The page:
Keep your family safe by properly testing for and dealing with lead in old painted surfaces, water and soil
That gorgeous turn-of-the-century home you hope to lovingly restore or that special family heirloom that’s earned pride of place in your living room may be utterly charming … and covered in lead-based paint. You likely already know that although lead-based paint has been outlawed since 1978, many old homes and buildings still contain this dangerous substance — what you may not know is exactly what you’re supposed to do about it.
Lead is found not just in paint and trim. It can be present in the soil around our homes, window glass, plumbing, old painted furniture and toys, glazed ceramics, crystal and other objects. It’s dangerous to adults and especially harmful to babies and young children, so knowing how to properly test for and treat it is essential for a healthy home. Get the full scoop here.
If You Have a Pre-1978 Home
Have a paint inspection and risk assessment done. If your home or apartment was constructed before 1978, there is a possibility it contains lead — and the older your home is, the more likely it is there is some lead in it. The surest way to know is to hire a certified inspection, risk assessment and abatement pro. During a paint inspection, the pro will test all surfaces inside and outside your home for lead. If you have young children at home, you should also have a risk assessment done — this will help give you a fuller picture of potential lead exposure in and around your home; it will include a soil test and possibly a water test, too.
Include the outdoors in your testing. Particularly if you have young children who play outside your home, it is essential to know if the soil around your home is safe.
What about test kits? The lead test kits sold at home improvement stores can be unreliable, so it is best to have a certified professional do the testing. If that is not possible, or if you want to test only a specific surface, you can also send paint samples to a lab recognized by the National Lead Laboratory Accreditation Program.
Lead in Objects
Reconsider that vintage piece. Old painted furniture, toys and jewelry can contain lead, no matter whether it came from a fancy antique store, a junk shop or a family member. As with walls, lead-based paint on furniture becomes a problem when it chips and flakes — do not make your exposure worse by sanding the piece, especially with an electric sander, which will send lead dust flying all over.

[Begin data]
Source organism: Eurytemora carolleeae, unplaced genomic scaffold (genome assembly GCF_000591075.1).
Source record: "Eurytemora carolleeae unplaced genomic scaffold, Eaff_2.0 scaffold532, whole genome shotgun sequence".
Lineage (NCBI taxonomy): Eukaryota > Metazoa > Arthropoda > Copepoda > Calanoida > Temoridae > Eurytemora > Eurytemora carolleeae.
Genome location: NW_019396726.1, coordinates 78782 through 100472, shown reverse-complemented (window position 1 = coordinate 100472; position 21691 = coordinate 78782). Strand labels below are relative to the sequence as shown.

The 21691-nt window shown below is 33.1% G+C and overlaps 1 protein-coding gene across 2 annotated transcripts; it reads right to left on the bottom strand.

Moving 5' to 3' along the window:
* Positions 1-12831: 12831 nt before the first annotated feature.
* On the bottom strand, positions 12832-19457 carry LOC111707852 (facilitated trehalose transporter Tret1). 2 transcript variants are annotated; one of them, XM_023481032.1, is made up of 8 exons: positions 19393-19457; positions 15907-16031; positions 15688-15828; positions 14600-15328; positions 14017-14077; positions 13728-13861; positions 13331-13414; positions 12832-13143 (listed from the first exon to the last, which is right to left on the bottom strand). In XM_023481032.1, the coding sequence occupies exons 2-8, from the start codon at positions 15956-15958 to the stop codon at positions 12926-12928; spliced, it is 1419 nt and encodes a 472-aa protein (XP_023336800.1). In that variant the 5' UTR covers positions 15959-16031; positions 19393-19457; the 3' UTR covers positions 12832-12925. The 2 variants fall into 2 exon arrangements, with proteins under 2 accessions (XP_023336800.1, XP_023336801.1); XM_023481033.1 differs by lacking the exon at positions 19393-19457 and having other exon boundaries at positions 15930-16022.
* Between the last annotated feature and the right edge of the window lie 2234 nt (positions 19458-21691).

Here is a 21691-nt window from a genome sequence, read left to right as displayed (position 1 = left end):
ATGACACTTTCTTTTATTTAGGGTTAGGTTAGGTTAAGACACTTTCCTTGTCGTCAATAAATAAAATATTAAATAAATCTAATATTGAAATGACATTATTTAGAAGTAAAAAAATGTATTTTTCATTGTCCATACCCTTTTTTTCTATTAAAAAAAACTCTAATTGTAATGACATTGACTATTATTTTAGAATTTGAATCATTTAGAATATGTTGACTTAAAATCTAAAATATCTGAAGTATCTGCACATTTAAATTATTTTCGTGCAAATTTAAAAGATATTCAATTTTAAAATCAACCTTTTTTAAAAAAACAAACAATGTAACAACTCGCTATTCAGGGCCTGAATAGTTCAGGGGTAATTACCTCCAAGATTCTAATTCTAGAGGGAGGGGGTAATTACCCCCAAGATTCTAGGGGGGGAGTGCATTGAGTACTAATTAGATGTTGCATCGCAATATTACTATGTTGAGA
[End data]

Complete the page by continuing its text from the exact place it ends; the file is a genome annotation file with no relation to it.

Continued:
If the paint is in good shape, you can use an encapsulating primer before repainting to limit lead exposure. If it is not in good shape and you are determined to keep it, send it to a lead specialist to be refinished.
Be extra cautious in children’s rooms. It’s one thing to have an antique painted chest that possibly has lead paint in the dining room when you don’t have kids in the house; it’s another thing to have Grandpa’s old boyhood rocker with lead-based paint in your toddler’s room, where he or she very well may gnaw on it. Where infants and children are concerned, err on the side of safety.
Dispose of children’s objects with lead instead of donating them. If you need to dispose of lead-contaminated toys or children’s furniture, put them in the trash or bring them to a hazardous waste collection site. Do not donate them to charity, or else another child may unknowingly come into contact with the hazardous lead.
Talk with your child’s pediatrician about lead testing. The American Academy of Pediatrics says there is no safe level of lead exposure for children. There are no signs or symptoms of lead poisoning, so having your child’s blood tested for lead is the only way to know for sure if there is a problem.
When You’re Repainting or Renovating
There will come a time when an old surface with lead paint is simply too worn to leave in place, and when that happens, it’s definitely time to call in the pros. A certified lead-based-paint professional knows more precautions than an untrained homeowner, like using a hooded sander with a HEPA-filter vacuum attached, and properly covering a yard so that lead paint chips and dust do not end up in the soil when an exterior is being repainted.